Category: Campaign HQ

WATCH: Huntsville voters share strong feelings about election and Roy Moore

[caption id="attachment_53315" align="aligncenter" width="800"] Voters speak with Yellowhammer News outside a polling precinct in Madison, Alabama (Yellowhammer)[/caption]   It was a cold, blustery day in northern Alabama, but that didn’t stop voters from pouring into polling precincts to vote in Tuesday’s special election. Voters in the Huntsville-area spoke with Yellowhammer News about how they voted, how they feel about the election and what they think about Roy Moore.  WATCH:     Video Credit: Jacob Woods

J. Pepper Bryars: Roy Moore isn’t bad for business (but he isn’t necessarily good for business either)

[caption id="attachment_50241" align="aligncenter" width="800"] (Judge Roy Moore for U.S. Senate/Facebook)[/caption]     Over the weekend NPR aired a story about how Alabama’s business community fears that Roy Moore’s likely election to the Senate could hurt the state’s economic growth, costing jobs for the very people he seeks to represent. “Roy Moore is a disaster for business and economic development. He was a disaster even before the allegations,” said Susan Pace Hamill, a business law professor at the University of Alabama. “The fear is that his presence will tip the scales, causing the business to choose somebody else.” (Side note: The report failed to mention that Hammil was the Democratic Party’s nominee in its 2010 challenge to State Rep. Bill Poole (R-Tuscaloosa), so perhaps her view is just a tad bias.) The rest of the story is nonsense, as well. “Senator” Roy Moore isn’t going to be bad for business. But then again, “Senator” Roy Moore isn’t necessarily going to be good for business, either. Here’s why: -- First and foremost, we shouldn’t base our political decisions on economics alone. Our way of life is a broad tapestry of interests, often competing. Sometimes cultural issues trump economic issues (I’d rather lose my job than lose my country). -- That said, Alabama has a strong foundation and can weather any single storm. We were just named No. 6 on an influential economic development magazine’s survey of state business climates (and we achieved that ranking while having the embarrassing “Luv Guv” at the…

Jimmy Kimmel says he’s coming to Alabama with ‘a team of high school cheerleaders’ to fight Roy Moore ‘in a mall’ after comedian disrupts Theodore rally

[caption id="attachment_51966" align="aligncenter" width="800"] Comedian Tony Barbieri disrupts a Roy Moore rally in Theodore ([/caption]   It’s come to this, Alabama: Jimmy Kimmel said he’s ready to fly down to Alabama and have a fist fight with Roy Moore. Why is this happening? The judge and the late night comedian began a war of words after one of Kimmel’s writers mocked Moore at a rally Wednesday night at the Magnolia Springs Baptist Church in Theodore. Moore wasn’t happy about the show of disrespect, and called-out Kimmel on Twitter.   Kimmel responded during his monologue Thursday night: Key quotes: --- "What I'm going to do is -- I think you're going to like this, Roy. I'm going to come to Gadsden, Alabama, with a team of high school cheerleaders, OK? We'll meet you at the mall. Don't worry, I can get you in." --- "If you're open to it, when we sit down, I will share with you what I learned at my church. At my church, forcing yourself on underage girls is a no-no." --- "Maybe you say come to Alabama and do it man to man, maybe you're challenging me to a fight, which is kind of what it sounds like. If you are, I accept, by the way. I accept that invitation.” Here’s video from the rally that touched-off their spat.   Get use to this, folks. We’re going to see much more of this ridiculousness if we elect Moore to the U.S. Senate.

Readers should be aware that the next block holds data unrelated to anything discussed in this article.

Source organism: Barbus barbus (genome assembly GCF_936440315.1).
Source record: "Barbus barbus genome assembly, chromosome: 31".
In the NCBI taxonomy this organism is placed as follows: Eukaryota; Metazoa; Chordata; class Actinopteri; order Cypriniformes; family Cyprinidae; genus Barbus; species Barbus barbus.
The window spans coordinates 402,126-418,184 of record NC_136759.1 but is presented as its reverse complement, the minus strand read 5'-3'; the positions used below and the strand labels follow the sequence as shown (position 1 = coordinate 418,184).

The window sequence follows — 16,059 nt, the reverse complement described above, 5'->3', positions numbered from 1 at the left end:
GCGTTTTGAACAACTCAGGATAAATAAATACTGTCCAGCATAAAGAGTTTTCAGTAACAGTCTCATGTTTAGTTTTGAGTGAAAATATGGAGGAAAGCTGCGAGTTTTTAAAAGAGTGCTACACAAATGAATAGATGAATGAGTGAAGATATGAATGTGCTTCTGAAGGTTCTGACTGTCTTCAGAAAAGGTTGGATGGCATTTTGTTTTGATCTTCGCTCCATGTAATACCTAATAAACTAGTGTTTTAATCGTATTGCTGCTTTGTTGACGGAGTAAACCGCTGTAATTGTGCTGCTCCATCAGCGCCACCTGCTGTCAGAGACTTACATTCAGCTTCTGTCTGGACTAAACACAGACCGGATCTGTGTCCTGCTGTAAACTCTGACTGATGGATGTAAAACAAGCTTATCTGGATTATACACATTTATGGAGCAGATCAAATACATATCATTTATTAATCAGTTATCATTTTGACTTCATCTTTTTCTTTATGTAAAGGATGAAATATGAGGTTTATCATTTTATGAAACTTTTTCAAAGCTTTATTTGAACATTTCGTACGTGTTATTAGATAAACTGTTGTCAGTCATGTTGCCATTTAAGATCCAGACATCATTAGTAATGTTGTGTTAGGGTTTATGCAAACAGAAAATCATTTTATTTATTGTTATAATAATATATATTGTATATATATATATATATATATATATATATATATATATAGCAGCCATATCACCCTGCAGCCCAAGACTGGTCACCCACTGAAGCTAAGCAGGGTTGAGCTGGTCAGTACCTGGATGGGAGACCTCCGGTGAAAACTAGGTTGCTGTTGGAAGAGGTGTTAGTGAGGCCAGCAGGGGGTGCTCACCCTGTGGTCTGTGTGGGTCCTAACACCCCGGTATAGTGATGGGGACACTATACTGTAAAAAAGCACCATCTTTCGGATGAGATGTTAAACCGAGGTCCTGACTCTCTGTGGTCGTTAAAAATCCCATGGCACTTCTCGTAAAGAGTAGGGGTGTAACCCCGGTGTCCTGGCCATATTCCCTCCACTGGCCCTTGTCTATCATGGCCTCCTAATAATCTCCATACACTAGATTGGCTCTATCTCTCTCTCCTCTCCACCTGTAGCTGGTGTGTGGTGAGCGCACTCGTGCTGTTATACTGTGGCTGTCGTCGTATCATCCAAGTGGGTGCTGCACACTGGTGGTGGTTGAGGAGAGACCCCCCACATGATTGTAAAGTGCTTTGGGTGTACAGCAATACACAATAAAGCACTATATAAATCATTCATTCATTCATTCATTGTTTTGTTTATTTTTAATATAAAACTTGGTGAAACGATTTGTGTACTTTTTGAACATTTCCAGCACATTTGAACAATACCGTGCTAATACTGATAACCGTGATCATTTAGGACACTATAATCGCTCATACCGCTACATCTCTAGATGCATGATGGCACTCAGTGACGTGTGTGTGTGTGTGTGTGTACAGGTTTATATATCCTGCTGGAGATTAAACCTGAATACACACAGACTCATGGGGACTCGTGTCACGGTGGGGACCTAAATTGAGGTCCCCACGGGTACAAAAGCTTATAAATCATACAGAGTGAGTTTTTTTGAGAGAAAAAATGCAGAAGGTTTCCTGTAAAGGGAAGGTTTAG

Oorah! Alabama Marine launches write-in candidacy against Roy Moore and Doug Jones

[caption id="attachment_51639" align="aligncenter" width="900"] Retired Colonel Lee Busby (Southern Living/YouTube)[/caption]   A retired Marine Corps colonel from Tuscaloosa has launched a long shot write-in campaign seeking to outflank Roy Moore and Doug Jones in next month’s special election, reported the Washington Post. “I just don’t believe that either one of them are qualified to be in the U.S. Senate,” said retired Colonel Lee Busby, 60, a veteran of the wars in Iraq and Afghanistan. Why this matters: Busby could mean real trouble for Moore, whose lead has narrowed to single digits in recent days. Though Busby is unlikely to win, his credentials and beliefs may provide a justifiable option for some GOP voters who feel they cannot vote for Moore but who would never vote for a pro-abortion rights candidate like Jones. The details: -- Lee once served as an aide to White House Chief of Staff John F. Kelly when both were on active duty. -- He told the newspaper that he voted for moderate Republican Ohio Gov. John Kasich in the last presidential primary and then Donald Trump in the general. -- Lee told the Post that he attended a fundraiser for Jones earlier this year but didn’t contribute. -- The colonel said he supports lowering taxes, repealing Obamacare and restricting abortion. -- He said that life begins at conception, adding that “at some point, (the fetus) becomes a human life ... and you have to protect those who can’t protect themselves."